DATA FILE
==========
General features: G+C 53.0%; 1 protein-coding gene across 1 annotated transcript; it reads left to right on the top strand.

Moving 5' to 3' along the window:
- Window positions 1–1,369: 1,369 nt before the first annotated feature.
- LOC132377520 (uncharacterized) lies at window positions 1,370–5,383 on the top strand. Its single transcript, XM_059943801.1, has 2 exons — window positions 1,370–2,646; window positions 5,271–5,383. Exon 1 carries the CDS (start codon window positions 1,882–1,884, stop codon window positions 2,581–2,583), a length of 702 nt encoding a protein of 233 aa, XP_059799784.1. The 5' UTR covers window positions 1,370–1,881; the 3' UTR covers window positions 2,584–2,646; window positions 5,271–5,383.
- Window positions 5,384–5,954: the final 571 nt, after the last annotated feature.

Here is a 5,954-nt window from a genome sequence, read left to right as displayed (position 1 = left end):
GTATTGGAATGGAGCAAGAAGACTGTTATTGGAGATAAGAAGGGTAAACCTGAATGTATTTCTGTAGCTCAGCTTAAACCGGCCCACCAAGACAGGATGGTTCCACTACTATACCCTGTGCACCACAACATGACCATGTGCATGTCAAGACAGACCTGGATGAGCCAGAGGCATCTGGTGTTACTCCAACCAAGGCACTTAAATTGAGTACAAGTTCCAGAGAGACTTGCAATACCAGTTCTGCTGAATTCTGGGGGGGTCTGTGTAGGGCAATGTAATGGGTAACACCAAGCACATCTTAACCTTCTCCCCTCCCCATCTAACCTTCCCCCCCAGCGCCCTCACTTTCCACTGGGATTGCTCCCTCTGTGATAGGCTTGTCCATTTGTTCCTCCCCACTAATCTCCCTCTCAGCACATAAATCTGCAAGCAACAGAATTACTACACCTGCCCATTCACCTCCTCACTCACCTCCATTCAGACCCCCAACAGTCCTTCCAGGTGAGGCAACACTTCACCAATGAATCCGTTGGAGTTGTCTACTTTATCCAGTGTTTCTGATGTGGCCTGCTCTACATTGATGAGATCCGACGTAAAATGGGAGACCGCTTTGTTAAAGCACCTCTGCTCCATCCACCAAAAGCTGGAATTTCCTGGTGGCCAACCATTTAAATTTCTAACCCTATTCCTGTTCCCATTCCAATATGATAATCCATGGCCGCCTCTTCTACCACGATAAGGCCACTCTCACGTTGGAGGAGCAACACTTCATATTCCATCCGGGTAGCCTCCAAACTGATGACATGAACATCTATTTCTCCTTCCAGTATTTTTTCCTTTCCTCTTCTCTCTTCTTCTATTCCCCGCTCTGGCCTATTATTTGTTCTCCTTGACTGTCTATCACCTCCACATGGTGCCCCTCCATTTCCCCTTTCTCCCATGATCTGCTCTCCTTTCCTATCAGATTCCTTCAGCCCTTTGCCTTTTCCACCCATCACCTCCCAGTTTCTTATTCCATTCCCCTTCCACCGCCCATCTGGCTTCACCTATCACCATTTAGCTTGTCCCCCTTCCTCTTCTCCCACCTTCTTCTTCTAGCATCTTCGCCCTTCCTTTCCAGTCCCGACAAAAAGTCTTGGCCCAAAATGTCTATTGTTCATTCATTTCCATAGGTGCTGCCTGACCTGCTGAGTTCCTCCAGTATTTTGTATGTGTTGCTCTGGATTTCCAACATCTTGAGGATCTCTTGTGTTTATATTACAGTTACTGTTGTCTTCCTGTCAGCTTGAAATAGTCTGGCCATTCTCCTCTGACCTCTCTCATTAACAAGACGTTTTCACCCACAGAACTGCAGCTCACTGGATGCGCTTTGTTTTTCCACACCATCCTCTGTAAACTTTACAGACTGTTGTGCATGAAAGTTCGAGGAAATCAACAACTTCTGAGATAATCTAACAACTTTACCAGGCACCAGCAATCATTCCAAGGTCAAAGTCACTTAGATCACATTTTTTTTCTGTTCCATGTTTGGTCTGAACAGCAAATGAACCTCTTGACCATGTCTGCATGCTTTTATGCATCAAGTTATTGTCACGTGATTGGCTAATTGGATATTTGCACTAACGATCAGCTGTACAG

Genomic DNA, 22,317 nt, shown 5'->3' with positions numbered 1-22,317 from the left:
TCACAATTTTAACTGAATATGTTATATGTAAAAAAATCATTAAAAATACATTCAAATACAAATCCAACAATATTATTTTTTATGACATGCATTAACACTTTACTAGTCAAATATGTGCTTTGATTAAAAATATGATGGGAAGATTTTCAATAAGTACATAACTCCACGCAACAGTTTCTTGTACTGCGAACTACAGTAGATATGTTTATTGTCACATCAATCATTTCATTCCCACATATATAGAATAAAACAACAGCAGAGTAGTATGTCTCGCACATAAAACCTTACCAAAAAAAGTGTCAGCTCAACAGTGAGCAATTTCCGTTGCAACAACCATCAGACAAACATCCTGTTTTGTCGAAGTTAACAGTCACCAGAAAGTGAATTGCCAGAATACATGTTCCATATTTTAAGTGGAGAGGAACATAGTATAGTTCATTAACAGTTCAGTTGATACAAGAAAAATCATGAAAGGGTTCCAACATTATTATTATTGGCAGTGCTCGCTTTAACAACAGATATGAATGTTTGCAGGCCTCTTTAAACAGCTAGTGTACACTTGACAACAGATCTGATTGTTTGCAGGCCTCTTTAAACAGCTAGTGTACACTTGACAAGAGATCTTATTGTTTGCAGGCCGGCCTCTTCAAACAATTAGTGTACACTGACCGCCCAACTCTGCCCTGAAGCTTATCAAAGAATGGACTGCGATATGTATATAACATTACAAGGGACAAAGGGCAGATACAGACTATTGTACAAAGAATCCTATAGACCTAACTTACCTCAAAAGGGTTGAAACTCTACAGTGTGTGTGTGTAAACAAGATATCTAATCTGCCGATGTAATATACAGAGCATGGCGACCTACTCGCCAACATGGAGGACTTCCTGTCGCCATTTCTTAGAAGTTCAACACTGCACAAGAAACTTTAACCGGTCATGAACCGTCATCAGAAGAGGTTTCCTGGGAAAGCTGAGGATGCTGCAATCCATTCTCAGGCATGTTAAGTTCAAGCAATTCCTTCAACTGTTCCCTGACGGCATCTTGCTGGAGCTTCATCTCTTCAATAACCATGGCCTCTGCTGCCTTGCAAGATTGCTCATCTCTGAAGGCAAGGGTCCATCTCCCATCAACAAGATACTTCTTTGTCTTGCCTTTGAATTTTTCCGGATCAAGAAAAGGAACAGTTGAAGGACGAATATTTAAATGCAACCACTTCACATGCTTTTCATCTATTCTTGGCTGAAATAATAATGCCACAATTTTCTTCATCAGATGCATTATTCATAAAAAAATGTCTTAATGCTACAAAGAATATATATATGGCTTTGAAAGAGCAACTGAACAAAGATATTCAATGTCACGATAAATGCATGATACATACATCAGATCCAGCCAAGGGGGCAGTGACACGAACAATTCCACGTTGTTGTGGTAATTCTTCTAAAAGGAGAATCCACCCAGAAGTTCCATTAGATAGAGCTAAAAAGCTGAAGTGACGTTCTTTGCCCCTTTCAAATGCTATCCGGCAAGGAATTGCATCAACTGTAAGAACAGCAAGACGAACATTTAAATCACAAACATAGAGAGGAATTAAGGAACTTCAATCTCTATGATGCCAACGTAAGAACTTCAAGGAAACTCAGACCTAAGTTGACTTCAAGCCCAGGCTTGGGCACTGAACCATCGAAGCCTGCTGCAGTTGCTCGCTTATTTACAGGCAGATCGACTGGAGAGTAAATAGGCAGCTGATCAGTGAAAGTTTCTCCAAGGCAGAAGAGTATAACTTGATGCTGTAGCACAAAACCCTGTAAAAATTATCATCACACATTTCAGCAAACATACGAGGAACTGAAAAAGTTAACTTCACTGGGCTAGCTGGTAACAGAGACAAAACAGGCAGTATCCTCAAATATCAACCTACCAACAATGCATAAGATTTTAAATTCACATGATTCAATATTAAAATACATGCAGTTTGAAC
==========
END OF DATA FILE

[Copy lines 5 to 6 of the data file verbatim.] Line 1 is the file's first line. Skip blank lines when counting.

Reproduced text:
- Window positions 5,384–5,954: the final 571 nt, after the last annotated feature.

Here is a 5,954-nt window from a genome sequence, read left to right as displayed (position 1 = left end):